Walking down Stretford Road on the way to Old Trafford tonight, I had a gut feeling that the game I was about to witness was not going to be a classic. The smell of the doughnut van parked up on the junction of Stretford Road and Chester Road has left a stronger and more pleasant memory than anything I witnessed on the pitch. Halfway through the second half, the 700 or so pre-pubescant kids that were congregated in the L stand were engaged in a chanting competition with the Cluj fans. It was by some distance the most entertaining occurence on a night of football so indescribably bad and on a night so cold that it is believed that Vladimir Lenin was shivering in his Mausoleum. After the full time whistle I felt more inclined to applaud the kids in the L stand than anybody wearing a red shirt on the pitch. Cluj won with a fantastic 25 yard shot from Luis Alberto on 56 minutes but were knocked out of the Champions League due to Galatasaray’s win in Portugal. On 75 minutes, stadium MC Alan Keegan announced a crowd of 71,521 to laughs of derision from all around me. I don’t believe there was any more than 55,000 in Old Trafford tonight. Years ago, in the days of pay on the gate, squeezed in the Stretford Paddock and knowing there was at least 52,000 in the crowd, the crowd was sometimes underestimated to something like 45,000 and you knew somebody at Old Trafford was on a collosal fiddle. Nowadays it’s the other way round. Whoever came up with that crowd figure for tonight must’ve been the same person whom over the summer made the risible claim that United have 659 million fans worldwide. One more thing I learnt tonight was that with United avoiding a draw, it is now, According to Man United magazine columnist Steve Bartram, Uniteds longest run without a draw since 1896 (26 games). I bet that you really wanted to know that.
United side for tonights match
Looking forward to this weekends game at the tripe colony, United are playing opponents fresh from the worst performance by incumbent English league champions in the European Cup since they themselves were knocked out of the preliminary round of the European Cup by Fenerbahce in October 1968. City fans are claiming to be not bothered about being knocked out of the Europa League and history proves them to be (for once) telling the truth. In April 1970 for the final of the European Cup Winners Cup, City beat Górnik Zabrze in the Prater Stadium, Vienna in front of 7,968 spectators, by some distance the lowest crowd ever for a European final. In September 2010, City played two times European Champions Juventus in a Europa League match at home in front of a crowd 35, 212 cakey accented, pure Mancunian, true blues. That’s 10,000 empty seats for the visit of a team who have one less star on their badge than City have, meaning that City are obviously the grander club. It’s fair enough I suppose, Juventus, like United have a turbulent and fabled history but as those sage City fans have never tired of telling us all in the last couple of years, history doesn’t really matter, it’s only the now that’s relevant. Whilst City are the worst performing English champions in Europe for 44 years, Chelsea tonight became the first holders of the European Cup to be knocked out in the group stage since the competition was re-formatted in season 1992/1993. With all the mounting pressure, Rafael Benitez could yet become the shortest reigning Chelsea manager ever. Since Sir Alex Ferguson took over as manager of United, Chelsea have had 17 managers, with Roman Abramovich begining to resemble the infamous and now deceased Athletico Madrid owner Jesús Gil, I advise you get down the bookies forthwith and bet on it being 18 before the season is out. Another manager I believe to be under pressure is the genial and likeable Roberto Mancini at City. Recently, he admitted talking to Monaco as a contingency in the immediate aftermath of City’s defeat at Arsenal on Easter Sunday. I’ve no doubt that United’s implosion in the following four games after last Easter kept Mancini in-situ at City. I don’t think I’ve ever seen such dismal failure from a team that has so much investment as that of Manchester City this season in Europe. In 2003, Real Madrid sacked Vicente del Bosque, a manager who had just won La Liga with them and a manager whom in the preceeding four years had won the European Cup twice and another Spanish title for good measure. Roman Abramovic has in the last three weeks sacked a manager who in the last six months guided Chelsea to the FA cup and European Cup. The revered Jose Mourinho’s begining to feel the pressure at Madrid and he won the title for them last season in competition against one of the best sides I’ve ever seen in Barcelona. It’s not beyond the realms of ridicule that Mancini will now be under similar pressure at City, especially after the ruthless way ex Barcelona player Mark Hughes was sacked by them three years ago. With his European record being what it is at Both City and Inter Milan, if I was him, I’d be on the phone to my accountant and asking him to speak to Monaco again. The weather’s much better there at this time of year and he wouldn’t be paying any tax.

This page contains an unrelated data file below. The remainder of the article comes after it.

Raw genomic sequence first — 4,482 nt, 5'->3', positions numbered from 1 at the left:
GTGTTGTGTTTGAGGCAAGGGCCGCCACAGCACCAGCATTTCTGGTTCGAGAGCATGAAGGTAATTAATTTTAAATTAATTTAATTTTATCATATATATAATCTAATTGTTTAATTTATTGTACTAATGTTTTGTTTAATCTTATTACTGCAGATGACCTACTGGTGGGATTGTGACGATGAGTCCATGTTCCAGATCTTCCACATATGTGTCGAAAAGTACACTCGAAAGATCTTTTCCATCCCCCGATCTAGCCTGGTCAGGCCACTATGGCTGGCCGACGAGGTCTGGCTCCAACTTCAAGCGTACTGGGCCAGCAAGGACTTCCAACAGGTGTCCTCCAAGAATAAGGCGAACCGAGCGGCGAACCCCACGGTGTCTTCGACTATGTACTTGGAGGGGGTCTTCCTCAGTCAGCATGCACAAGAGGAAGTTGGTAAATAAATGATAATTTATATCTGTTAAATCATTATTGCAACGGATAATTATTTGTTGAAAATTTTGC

Luis Alberto seizes on a Paul Scholes mistake to win the match for Cluj with this 30 yard shot